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FTC Updates the Safeguards Rule

Robert Ebin /

On October 27, 2021, the Federal Trade Commission (FTC), citing the need to better protect the public from breaches and cyberattacks that lead to identity theft and financial loss, announced updates to the Safeguards Rule.  These updates come after a years-long process of comments and proposed rulemaking.

As you may recall, the Gramm-Leach-Bliley Act (GLBA), enacted in 1999, requires that financial institutions (which includes dealerships that extend credit and lease terms) protect the security and confidentiality of personal information collected from customers.  Pursuant to the directive in the GLBA, the FTC created the Safeguards Rule, which became effective in 2003. The Safeguards Rule requires financial institutions to develop and implement an appropriate written information security program designed to protect customer information.  The requirements of the program include developing, implementing, and maintaining procedures to safeguard against risk to the security, confidentiality, and integrity of non-public customer information. 

The FTC’s updates to the Safeguards Rule modify it in five main ways.  You can read the FTC’s announcement here and the entire newly updated Rule here

First, the Rule was amended to include more detailed requirements for what safeguards financial institutions must implement as part of their information security program, such as limiting who can access consumer data and using encryption to secure the data. Here are some additional pertinent highlights:

  • Financial institutions must undertake risk assessments and implement safeguards to address the identified risks.  The risk assessments must be in writing and include criteria for evaluating risks and assessing the security of customer information as well as ways the identified risks will be addressed.
  • Customer information must be encrypted both in transit over external networks and at rest.
  • Financial institutions must implement multifactor authentication to access customer information.
  • The new Rule requires either continuous monitoring or annual penetration testing and vulnerability assessments every six months of information systems.
  • Financial institutions under the new Rule now are required to affirmatively dispose of customer information no later than two years after the last date the information was used unless it is otherwise required to be retained (i.e., if a company is required to retain it by law).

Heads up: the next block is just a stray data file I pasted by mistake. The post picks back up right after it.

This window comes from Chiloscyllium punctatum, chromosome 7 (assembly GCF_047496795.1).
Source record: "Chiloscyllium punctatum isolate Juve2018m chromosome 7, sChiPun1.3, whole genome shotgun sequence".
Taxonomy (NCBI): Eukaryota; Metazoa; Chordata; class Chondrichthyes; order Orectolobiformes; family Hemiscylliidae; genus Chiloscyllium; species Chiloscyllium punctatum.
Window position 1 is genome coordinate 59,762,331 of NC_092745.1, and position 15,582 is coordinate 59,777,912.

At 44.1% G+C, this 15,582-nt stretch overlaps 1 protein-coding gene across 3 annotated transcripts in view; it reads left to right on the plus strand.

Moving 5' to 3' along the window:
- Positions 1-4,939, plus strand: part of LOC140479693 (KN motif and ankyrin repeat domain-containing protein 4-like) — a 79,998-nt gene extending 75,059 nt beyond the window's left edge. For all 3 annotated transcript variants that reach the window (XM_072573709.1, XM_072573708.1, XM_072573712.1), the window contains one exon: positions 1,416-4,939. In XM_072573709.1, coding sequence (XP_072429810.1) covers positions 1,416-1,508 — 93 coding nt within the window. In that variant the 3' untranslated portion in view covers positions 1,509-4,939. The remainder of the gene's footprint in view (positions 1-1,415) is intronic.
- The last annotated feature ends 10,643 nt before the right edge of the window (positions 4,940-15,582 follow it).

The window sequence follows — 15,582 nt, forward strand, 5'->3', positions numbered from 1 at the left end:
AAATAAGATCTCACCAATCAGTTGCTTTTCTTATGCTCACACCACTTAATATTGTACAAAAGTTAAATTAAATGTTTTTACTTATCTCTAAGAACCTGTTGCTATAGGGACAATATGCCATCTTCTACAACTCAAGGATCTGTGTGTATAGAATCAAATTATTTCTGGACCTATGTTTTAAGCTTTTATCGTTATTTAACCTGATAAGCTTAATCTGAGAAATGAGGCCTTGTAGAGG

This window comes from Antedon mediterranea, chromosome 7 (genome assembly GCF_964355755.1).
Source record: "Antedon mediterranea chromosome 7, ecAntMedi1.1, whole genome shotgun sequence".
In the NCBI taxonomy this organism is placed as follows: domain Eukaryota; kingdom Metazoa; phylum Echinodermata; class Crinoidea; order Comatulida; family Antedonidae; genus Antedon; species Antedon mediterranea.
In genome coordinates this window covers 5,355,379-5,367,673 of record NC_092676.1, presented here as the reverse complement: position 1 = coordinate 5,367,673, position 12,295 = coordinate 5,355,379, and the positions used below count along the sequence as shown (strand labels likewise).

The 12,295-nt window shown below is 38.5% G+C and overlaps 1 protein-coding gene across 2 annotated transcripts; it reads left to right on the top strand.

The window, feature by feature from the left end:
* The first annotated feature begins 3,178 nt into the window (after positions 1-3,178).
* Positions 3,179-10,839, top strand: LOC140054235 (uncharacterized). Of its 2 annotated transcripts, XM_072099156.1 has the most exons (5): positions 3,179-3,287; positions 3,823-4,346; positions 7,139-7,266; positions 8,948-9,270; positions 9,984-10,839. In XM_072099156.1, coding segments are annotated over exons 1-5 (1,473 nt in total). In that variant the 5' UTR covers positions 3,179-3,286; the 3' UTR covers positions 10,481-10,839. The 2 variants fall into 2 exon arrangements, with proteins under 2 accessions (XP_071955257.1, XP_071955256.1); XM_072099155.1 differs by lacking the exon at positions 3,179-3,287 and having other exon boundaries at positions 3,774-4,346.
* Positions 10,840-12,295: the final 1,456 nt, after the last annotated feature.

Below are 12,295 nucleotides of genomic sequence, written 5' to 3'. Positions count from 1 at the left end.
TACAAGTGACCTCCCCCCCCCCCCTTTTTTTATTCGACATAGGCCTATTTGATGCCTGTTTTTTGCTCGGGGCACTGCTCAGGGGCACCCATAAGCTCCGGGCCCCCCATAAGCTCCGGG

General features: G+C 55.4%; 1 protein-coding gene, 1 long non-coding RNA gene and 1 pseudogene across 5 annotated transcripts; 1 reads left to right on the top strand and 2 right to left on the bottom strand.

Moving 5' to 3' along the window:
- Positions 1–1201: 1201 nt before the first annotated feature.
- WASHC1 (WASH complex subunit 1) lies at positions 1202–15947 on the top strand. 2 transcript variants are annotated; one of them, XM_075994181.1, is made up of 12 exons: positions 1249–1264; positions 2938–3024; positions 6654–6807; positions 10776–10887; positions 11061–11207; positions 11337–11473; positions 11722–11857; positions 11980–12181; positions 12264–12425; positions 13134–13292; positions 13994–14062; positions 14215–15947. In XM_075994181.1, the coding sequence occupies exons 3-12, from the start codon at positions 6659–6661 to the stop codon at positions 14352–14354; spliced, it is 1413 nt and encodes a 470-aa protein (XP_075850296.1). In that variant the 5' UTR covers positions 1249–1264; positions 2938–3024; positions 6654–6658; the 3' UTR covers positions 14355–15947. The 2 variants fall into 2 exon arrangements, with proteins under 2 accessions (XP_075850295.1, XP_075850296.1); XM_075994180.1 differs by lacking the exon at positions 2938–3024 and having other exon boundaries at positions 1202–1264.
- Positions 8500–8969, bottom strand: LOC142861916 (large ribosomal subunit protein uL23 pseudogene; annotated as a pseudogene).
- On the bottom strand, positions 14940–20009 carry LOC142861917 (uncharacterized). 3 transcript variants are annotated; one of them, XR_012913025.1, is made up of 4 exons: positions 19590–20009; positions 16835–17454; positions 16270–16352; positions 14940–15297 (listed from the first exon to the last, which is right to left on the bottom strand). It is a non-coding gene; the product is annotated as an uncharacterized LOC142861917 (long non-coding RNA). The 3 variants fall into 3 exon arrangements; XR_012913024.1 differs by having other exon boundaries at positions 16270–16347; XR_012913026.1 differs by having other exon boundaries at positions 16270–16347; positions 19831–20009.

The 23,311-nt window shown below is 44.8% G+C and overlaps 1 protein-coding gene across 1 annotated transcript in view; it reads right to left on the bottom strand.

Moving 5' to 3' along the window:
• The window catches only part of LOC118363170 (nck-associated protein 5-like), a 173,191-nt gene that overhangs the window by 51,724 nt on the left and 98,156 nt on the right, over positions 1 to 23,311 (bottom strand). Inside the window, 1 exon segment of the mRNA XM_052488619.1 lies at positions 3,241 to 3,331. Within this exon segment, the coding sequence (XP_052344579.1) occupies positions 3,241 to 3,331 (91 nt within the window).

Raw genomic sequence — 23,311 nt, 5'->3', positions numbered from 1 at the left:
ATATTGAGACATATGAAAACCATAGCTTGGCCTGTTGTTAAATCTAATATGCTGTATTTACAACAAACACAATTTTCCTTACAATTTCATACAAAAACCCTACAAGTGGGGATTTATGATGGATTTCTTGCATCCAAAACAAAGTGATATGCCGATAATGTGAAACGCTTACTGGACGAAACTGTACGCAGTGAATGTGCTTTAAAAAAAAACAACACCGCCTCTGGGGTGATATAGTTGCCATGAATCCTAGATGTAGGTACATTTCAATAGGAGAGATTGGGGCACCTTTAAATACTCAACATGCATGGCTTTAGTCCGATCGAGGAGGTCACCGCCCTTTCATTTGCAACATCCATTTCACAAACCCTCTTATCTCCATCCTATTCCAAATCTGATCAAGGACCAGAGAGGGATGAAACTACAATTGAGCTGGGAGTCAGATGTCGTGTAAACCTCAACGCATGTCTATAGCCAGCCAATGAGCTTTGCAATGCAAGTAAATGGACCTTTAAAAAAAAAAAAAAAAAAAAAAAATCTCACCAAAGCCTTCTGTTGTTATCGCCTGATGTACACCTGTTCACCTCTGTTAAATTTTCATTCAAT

• Financial institutions must implement policies, procedures, and controls to monitor and log the activity of authorized users and detect unauthorized access or use of customer information.
  • The new Rule requires establishing a written incident response plan designed to promptly respond to and recover from any security breach. The Rule also creates specific requirements of what must be included in an incident response plan.
  • The new Rule requires financial institutions to select service providers that maintain appropriate safeguards, and requires the financial institutions to periodically assess their service providers to ensure compliance.

The amended Rule now requires the designation of a single Qualified Individual to be responsible for the information security program (recall the old version of the Rule allowed there to be “an employee or employees” in charge of this responsibility).  This Qualified Individual is required to provide a written status report at least annually to the board of directors (or governing body of the company).  The report must include an update on the overall status of the information security program and the financial institution’s compliance, including all security events that happened over the past year.

Third, an exemption was included for financial institutions that collect information on fewer than 5,000 consumers from certain requirements of the new Rule.

The definition of “financial institution” was also expanded to include entities engaged in activities that the Federal Reserve Board determines to be incidental to financial activities. This change brings “finders”–companies that bring together buyers and sellers of a product or service–within the scope of the Rule.

Finally, the Rule was updated to include several definitions and related examples, including “financial institution,” in the Rule itself rather than incorporate them by reference from the Privacy of Consumer Financial Information Rule.

Although some amendments to the Safeguards Rule will become effective 30 days after publication in the Federal Register, the key requirements (i.e., appointment of a qualified individual, written risk assessments, new elements of the information security plan, continuous monitoring or annual penetration testing and biannual vulnerability assessment, additional training, etc.) will become effective one year from the date of publication.  Essentially, dealers will need to comply with the bulk of the amended requirements by around the fourth quarter of 2022.

In addition to announcing these updates, the FTC also announced that it is opening a 60-day comment period about whether it should further amend the Safeguards Rule to require financial institutions to disclose to the FTC specific data breaches and other security incidents where 1,000 or more customers are affected.

Dealers are advised to pay attention to any further updates on the amendments to the Safeguards Rule and to carefully review these amendments to ensure compliance.  Dealers are encouraged to contact competent counsel in this regard.


If you have any questions regarding this, or any other situation that may arise in your sales or service departments, hotline clients are invited to contact us at (800) 785-2880 (then press “4” for hotline) or

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